Release DetailsLABEL Crash Music
RELEASED ON 11/15/2005
Method Of Execution
posted on 11/2005 By:
First, a little bit of current events...Divine Empire is a death metal band, previously of Olympic records, before the negative legal attention from the actual Olympic committee graced the metal community, prompting Olympic Records to go under or face legal action. Currently, their entire roster has been picked up by their parent company, Century Media. Now however, Divine Empire is releasing their new album through Crash Music. Divine Empire plays a fading style of death metal that is extremely reminiscent of Malevolent Creation (go figure), yet tries to expand upon the standard sound by framing their music in a more modern incarnation instead of trying to preserve the classic sound that bands like Monstrosity champion. Divine Empire even manages to throw in black metal similar to Dissection to create interesting shifts in their musical attack. With the scene’s growing preoccupation with hyper-speed death metal ala Hate Eternal and Origin, it’s rather refreshing to hear a band that holds more in common with the classic Floridan death metal sound rather than the constant blasting and guitar riffs played at breakneck speeds that most death metal has been moving towards. Don’t get me wrong, I love the intensity that the current trend of death metal is taking as it goes towards more brutal areas, but nothing can replace the sound pioneered in the early 90’s and championed today by phenomenal bands like Vital Remains. Floridan death metal is a part of a dying breed nowadays, and any band that tries to recapture the magic of the early days will undoubtedly grab my attention.
It comes as no surprise that Divine Empire sounds heavily like Malevolent Creation, considering the fact that John Paul Soars and Jason Blachowicz of Malevolent Creation formed the band with former drummer Derek Roddy (yet again of Malevolent Creation). Yet what I found surprising is despite the shared similarities to MC, Divine Empire is not a carbon copy of their sound. They actually managed to play an interesting form of death metal, blending their Floridan death metal sound ala MC with more melodic forms of black metal. I was extremely impressed by the obvious maturity of Divine Empire’s sound, but considering that Method of Execution is the fourth CD of DE, a follow up to the 2002 release Nostradamus, and the fact that these guys already have plenty of experience it’s somewhat understandable. It’s extremely easy to take for granted exactly how cohesive Divine Empire’s sound is, as these guys literally blend seamlessly from death metal to black metal. Despite the obvious black metal overtones, I would strongly hesitate in labeling this band as a black/death band. The black metal is more of a personal adaptation of death metal that uses the familiar composition of black metal in order to form a more diverse sounding form of death metal. I know this seems like I’m saying they play black metal, but they don’t play black metal, but you really have to listen to the band to understand how they use those characteristics as just another facet of their death metal sound. Divine Empire manages to incorporate these extremely different characteristics yet hold the integrity of a distinguishable style.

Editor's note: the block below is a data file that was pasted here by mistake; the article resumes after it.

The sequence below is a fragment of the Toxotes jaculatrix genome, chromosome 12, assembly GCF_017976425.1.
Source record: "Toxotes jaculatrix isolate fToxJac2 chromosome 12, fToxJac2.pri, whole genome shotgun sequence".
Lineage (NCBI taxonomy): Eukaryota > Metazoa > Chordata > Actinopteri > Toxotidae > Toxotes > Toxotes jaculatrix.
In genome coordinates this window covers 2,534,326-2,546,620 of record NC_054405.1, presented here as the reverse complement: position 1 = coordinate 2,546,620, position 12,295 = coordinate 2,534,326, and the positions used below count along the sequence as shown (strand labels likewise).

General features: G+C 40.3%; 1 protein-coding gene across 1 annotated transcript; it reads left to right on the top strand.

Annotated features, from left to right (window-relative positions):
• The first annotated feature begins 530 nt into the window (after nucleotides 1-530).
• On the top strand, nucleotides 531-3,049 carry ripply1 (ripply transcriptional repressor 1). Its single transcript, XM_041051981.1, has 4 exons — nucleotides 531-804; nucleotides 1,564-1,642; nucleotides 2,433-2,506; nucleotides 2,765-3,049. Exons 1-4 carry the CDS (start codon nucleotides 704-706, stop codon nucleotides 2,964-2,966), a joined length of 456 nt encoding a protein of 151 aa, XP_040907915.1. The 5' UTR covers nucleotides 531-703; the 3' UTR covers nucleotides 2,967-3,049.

However, despite my obvious fondness for their sound, it has serious difficulty holding my attention for more than a few songs. The idea is pure gold, but the way they craft their songs borders on just a bit too simplistic for my taste. Songs like, "The Mauler", "Vowed Revenge", "Prelude to the Storm", "Storm of Hatred", and "Kill the King" are absolutely great, the rest of the album fails in drifting from ultimately mediocre shores. It doesn’t matter how greatly you’ve managed to develop your sound if you can’t keep the listener interested long enough to impress them. Method of Execution boasts of ambitious intentions, but ultimately it just falls flat of its goals. Don’t get me wrong, I think that this is a strong release and worth the listen, but my attention keeps slipping. Maybe if the album had been cut in half, only keeping the best songs it would manage to hold its intensity better, but as the sixteen song and nearly hour length opus this is, most of the songs end up sounding like superfluous filler where none was needed in the first place. Similarly, a lot of the songs end up having overplayed parts that to me just seem wholly unnecessary and would have been better if they had been scrapped. So despite the mastery of their sound, Divine Empire’s Method of Execution seems to loose sight of its ambitious goals somewhere in its sub par construction. Despite their favourable characteristics, I just don’t see them really standing out or making a large impact with this release. It’s good, just not great.
Register to post comments.